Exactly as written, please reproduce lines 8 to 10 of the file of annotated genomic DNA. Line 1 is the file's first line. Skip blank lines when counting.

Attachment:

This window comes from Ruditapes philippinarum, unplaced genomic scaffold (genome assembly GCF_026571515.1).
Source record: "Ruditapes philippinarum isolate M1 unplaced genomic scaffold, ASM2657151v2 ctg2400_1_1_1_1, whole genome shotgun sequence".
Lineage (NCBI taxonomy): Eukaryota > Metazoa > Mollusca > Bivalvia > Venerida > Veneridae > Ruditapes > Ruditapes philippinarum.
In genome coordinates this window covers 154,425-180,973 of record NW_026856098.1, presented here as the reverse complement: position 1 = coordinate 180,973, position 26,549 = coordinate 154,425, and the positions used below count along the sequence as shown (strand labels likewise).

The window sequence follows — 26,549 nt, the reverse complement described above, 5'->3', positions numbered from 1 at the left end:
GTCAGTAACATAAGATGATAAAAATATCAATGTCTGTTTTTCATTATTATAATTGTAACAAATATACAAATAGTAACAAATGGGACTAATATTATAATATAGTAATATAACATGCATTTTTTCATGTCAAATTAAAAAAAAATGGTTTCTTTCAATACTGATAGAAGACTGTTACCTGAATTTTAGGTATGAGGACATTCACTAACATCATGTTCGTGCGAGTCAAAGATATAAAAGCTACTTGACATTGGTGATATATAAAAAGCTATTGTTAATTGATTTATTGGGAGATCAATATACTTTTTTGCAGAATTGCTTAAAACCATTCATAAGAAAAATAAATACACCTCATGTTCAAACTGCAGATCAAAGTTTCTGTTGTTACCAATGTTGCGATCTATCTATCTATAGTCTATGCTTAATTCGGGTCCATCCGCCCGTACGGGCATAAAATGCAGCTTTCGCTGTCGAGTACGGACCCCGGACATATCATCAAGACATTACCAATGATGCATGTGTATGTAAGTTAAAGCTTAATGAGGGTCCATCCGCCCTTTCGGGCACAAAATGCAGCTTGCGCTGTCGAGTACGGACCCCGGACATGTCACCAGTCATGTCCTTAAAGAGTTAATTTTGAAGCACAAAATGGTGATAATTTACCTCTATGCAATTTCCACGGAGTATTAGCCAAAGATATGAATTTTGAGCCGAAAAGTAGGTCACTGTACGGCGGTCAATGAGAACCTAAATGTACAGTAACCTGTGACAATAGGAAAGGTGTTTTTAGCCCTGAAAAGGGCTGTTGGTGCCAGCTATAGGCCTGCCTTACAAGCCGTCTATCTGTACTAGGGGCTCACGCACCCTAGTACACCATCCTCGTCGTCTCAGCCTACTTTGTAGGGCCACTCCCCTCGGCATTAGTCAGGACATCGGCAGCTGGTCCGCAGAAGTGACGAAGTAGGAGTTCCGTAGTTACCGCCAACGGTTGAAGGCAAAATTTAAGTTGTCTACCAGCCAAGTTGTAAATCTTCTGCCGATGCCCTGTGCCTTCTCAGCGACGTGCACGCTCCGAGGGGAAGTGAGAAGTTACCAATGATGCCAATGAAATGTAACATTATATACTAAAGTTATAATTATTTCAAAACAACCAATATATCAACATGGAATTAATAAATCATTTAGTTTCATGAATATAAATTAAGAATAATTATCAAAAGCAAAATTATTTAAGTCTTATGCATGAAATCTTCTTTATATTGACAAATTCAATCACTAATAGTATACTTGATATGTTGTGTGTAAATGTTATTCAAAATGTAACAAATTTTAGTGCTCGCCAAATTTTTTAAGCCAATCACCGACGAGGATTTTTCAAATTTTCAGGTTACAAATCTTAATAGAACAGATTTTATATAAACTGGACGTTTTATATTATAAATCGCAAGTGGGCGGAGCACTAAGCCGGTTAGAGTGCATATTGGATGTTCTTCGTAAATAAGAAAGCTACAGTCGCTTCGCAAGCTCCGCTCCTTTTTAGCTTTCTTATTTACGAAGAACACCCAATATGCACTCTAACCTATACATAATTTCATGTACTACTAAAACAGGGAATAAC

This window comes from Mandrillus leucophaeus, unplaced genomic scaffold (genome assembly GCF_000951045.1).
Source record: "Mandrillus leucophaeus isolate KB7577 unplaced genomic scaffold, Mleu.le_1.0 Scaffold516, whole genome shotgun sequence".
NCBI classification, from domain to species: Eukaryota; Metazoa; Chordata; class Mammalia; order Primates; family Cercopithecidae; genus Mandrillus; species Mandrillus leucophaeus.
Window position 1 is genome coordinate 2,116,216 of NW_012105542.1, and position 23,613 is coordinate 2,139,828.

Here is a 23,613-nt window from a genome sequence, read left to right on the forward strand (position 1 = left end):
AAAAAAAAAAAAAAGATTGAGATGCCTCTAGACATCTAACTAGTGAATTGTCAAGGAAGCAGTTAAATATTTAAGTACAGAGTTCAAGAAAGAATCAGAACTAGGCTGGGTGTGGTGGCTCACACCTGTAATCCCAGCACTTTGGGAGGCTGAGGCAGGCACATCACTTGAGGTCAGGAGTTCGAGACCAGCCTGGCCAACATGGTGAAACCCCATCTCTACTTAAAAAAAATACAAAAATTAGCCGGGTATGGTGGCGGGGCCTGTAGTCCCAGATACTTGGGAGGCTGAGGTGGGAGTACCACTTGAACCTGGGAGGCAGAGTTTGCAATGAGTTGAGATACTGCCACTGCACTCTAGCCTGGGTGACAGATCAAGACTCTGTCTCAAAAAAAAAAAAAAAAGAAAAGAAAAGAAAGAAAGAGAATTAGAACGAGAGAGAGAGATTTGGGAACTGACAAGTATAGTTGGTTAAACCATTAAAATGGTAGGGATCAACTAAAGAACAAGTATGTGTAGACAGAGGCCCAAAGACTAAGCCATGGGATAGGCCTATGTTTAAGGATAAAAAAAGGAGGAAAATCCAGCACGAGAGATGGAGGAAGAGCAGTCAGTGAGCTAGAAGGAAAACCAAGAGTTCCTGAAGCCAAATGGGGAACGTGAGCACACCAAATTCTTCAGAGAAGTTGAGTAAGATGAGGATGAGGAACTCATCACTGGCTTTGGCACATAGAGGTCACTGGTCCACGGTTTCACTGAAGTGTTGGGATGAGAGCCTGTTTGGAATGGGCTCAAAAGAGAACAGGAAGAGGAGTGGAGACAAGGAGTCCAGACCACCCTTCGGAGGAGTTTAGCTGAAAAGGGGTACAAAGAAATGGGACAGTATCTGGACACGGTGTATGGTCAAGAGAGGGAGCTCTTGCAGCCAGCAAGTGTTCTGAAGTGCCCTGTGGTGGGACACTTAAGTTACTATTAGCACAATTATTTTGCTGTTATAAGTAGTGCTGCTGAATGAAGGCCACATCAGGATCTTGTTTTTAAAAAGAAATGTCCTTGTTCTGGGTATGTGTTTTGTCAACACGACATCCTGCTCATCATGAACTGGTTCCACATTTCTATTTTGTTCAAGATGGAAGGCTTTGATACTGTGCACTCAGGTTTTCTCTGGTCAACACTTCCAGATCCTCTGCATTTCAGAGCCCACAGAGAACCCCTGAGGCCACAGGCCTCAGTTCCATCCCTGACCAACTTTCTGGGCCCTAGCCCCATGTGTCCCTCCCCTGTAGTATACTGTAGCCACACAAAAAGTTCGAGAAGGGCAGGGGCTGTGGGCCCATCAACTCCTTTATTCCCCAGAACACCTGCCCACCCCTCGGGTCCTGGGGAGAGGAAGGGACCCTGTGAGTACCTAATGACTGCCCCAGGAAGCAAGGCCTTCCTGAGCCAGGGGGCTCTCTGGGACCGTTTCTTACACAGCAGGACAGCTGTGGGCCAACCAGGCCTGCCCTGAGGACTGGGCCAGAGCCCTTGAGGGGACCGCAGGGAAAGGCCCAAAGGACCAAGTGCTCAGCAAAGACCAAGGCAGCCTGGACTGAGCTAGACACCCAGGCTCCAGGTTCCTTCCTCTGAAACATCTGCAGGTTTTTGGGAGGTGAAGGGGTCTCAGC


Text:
Source record: "Mandrillus leucophaeus isolate KB7577 unplaced genomic scaffold, Mleu.le_1.0 Scaffold516, whole genome shotgun sequence".
NCBI classification, from domain to species: Eukaryota; Metazoa; Chordata; class Mammalia; order Primates; family Cercopithecidae; genus Mandrillus; species Mandrillus leucophaeus.
Window position 1 is genome coordinate 2,116,216 of NW_012105542.1, and position 23,613 is coordinate 2,139,828.